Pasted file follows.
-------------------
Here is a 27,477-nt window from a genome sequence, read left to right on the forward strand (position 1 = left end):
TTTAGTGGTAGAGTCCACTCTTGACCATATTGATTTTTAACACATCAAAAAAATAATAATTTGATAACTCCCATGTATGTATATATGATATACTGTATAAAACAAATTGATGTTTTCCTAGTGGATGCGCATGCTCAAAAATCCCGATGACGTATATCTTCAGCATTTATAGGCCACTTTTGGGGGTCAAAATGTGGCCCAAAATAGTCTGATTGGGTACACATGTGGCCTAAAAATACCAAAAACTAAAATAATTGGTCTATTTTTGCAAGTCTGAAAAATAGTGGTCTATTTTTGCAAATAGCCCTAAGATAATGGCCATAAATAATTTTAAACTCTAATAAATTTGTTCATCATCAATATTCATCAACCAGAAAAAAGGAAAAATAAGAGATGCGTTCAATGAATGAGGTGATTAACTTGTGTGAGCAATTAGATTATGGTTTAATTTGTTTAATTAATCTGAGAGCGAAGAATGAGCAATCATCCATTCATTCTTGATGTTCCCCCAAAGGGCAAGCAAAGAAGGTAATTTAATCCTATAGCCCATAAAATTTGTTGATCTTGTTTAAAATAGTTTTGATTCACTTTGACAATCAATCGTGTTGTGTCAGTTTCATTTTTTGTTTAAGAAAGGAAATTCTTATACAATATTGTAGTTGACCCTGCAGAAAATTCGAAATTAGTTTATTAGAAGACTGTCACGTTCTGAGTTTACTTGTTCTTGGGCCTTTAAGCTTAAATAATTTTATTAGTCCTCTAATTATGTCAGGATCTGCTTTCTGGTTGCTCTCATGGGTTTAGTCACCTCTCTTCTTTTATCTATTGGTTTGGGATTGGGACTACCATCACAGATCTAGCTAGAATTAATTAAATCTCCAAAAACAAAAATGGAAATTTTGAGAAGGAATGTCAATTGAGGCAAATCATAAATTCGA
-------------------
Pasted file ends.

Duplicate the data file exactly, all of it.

Here is a 27,477-nt window from a genome sequence, read left to right on the forward strand (position 1 = left end):
TTTAGTGGTAGAGTCCACTCTTGACCATATTGATTTTTAACACATCAAAAAAATAATAATTTGATAACTCCCATGTATGTATATATGATATACTGTATAAAACAAATTGATGTTTTCCTAGTGGATGCGCATGCTCAAAAATCCCGATGACGTATATCTTCAGCATTTATAGGCCACTTTTGGGGGTCAAAATGTGGCCCAAAATAGTCTGATTGGGTACACATGTGGCCTAAAAATACCAAAAACTAAAATAATTGGTCTATTTTTGCAAGTCTGAAAAATAGTGGTCTATTTTTGCAAATAGCCCTAAGATAATGGCCATAAATAATTTTAAACTCTAATAAATTTGTTCATCATCAATATTCATCAACCAGAAAAAAGGAAAAATAAGAGATGCGTTCAATGAATGAGGTGATTAACTTGTGTGAGCAATTAGATTATGGTTTAATTTGTTTAATTAATCTGAGAGCGAAGAATGAGCAATCATCCATTCATTCTTGATGTTCCCCCAAAGGGCAAGCAAAGAAGGTAATTTAATCCTATAGCCCATAAAATTTGTTGATCTTGTTTAAAATAGTTTTGATTCACTTTGACAATCAATCGTGTTGTGTCAGTTTCATTTTTTGTTTAAGAAAGGAAATTCTTATACAATATTGTAGTTGACCCTGCAGAAAATTCGAAATTAGTTTATTAGAAGACTGTCACGTTCTGAGTTTACTTGTTCTTGGGCCTTTAAGCTTAAATAATTTTATTAGTCCTCTAATTATGTCAGGATCTGCTTTCTGGTTGCTCTCATGGGTTTAGTCACCTCTCTTCTTTTATCTATTGGTTTGGGATTGGGACTACCATCACAGATCTAGCTAGAATTAATTAAATCTCCAAAAACAAAAATGGAAATTTTGAGAAGGAATGTCAATTGAGGCAAATCATAAATTCGA